Development advantage is one of the most important pluses in chess and can become a powerful weapon in the hands of those who know how to use it. Unlike other types of advantages in chess, if you are ahead in development you have to act fast. This is an advantage that can dissipate in a very short time if you don’t make the most out of it. If allowed, your opponent will simply develop his remaining pieces to catch up with you and maybe even equalize. This is why in such positions time is of the essence. It is important that your moves restrict your opponent as much as possible. And, to force him to delay his development even more.
Put him problems, look for active moves, and play in an energetic way. Create threats with your every move, if possible!
Development Advantage – Part 1
Another important point to remember in positions where you have this is that material is not of that great importance anymore and sacrifices should be taken into account at every moment. A pawn, for example, is not so precious anymore, as you will get a big compensation in return, which should be enough for you to get your material back with interest later in the game.
There are many miniatures and instructive classical games from which you can learn how to handle this advantage, but for this article, we have chosen a recent game that was played in the FIDE World Cup between two Grandmasters, Peter Svidler from Russia and Carlos Albornoz from Cuba. The game started with the Rossolimo line of the Sicilian Defense and after eleven moves the players reached the following key position:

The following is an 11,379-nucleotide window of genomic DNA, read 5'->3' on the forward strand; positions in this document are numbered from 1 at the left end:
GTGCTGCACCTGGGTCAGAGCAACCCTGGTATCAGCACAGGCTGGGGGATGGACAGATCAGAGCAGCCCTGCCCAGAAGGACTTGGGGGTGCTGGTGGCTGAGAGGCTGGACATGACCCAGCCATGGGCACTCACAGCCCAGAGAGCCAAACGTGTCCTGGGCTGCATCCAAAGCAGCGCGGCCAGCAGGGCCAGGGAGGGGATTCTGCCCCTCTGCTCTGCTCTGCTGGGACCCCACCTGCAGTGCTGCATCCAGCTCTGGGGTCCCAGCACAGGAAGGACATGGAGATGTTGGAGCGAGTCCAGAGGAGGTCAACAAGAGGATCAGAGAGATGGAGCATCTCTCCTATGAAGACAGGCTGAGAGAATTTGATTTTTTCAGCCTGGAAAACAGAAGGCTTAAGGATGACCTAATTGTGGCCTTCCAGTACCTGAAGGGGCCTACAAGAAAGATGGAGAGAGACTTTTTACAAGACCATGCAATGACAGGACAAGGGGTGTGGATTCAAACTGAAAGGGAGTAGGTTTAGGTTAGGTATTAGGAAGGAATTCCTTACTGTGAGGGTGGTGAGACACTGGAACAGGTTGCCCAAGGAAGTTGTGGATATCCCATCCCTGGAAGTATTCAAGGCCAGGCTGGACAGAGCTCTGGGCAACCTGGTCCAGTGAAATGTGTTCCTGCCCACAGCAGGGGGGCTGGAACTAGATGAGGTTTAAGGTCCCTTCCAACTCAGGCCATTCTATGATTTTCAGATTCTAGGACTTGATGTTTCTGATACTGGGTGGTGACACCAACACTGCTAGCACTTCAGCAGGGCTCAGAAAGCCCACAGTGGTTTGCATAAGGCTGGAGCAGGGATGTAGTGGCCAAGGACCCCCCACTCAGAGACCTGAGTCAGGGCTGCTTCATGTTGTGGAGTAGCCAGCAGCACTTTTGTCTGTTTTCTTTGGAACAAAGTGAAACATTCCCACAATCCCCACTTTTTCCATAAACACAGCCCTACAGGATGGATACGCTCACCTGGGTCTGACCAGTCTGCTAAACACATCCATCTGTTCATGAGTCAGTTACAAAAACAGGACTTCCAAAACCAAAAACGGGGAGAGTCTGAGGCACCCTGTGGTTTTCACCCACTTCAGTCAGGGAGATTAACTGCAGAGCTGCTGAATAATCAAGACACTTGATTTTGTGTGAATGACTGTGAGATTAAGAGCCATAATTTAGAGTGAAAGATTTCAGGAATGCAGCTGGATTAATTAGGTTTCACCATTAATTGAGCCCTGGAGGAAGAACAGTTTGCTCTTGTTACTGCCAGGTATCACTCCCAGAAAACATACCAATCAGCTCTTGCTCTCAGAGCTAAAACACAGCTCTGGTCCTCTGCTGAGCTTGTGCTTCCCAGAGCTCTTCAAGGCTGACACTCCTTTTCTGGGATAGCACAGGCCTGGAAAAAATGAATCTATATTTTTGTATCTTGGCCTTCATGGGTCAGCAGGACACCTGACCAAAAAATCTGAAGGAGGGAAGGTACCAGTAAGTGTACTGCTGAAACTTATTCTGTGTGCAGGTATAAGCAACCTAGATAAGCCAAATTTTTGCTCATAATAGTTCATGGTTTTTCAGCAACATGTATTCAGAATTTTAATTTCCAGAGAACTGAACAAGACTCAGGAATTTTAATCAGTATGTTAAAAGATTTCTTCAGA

Peter, Svidler – Carlos Daniel, Albornoz Cabrera, Khanty-Mansysk 2019
White to play
Here, white is slightly ahead in development and has more space. In return, black can search for compensation in white’s bad structure on the kingside. However, in order to do that he first needs to solve his development problem. If allowed, he would like to play …e6 to fix white’s central pawns, get his bishop out, put his king into safety, and reroute his h5 knight to f5.
Development Advantage – Part 2
However, it is white’s turn to play and he continued with 12.e6, getting an annoying pawn into black’s position. This is not the only good move here.
Another idea that doesn’t allow black to develop is 12.f4 followed by f5. The game continued with 12…g6 13. Nc3, bringing more pieces to the center, and after 13…f5 we reach the following diagram:
Now is when white has the chance to increase the pressure and take over the initiative. We mentioned in the beginning how important time is when you are ahead in development and that you should try to develop your pieces while at the same time creating threats in your opponent’s position. This is exactly what white does here with his next move – 14.Qb3, attacking both b7 and d5.
Note that the pawn on d4 is left unprotected, but as we said before, this is a very small price to pay for the powerful attack that white will get in case black accepts it. The game continued with 14…Nxd4 and now: 15.Qxb7! offering even more material after Nxf3! However, after the simple 16.Kh1, the threats of Qc6# and Nxd5 are too much to handle for black.
The game continued with 15…Rb8 instead and white went on to win in style, finishing the game with a beautiful blow that we invite you to discover below:
White to play
Black is threatening mate, but white has an elegant way to solve this problem and at the same time keep his attack alive. You can see how the game continued here:
We hope you’ve enjoyed this game and it will serve you as inspiration for your future games. Thank you for reading!
We also recommend reviewing Attacking King in The Center: 4 Tips to Follow.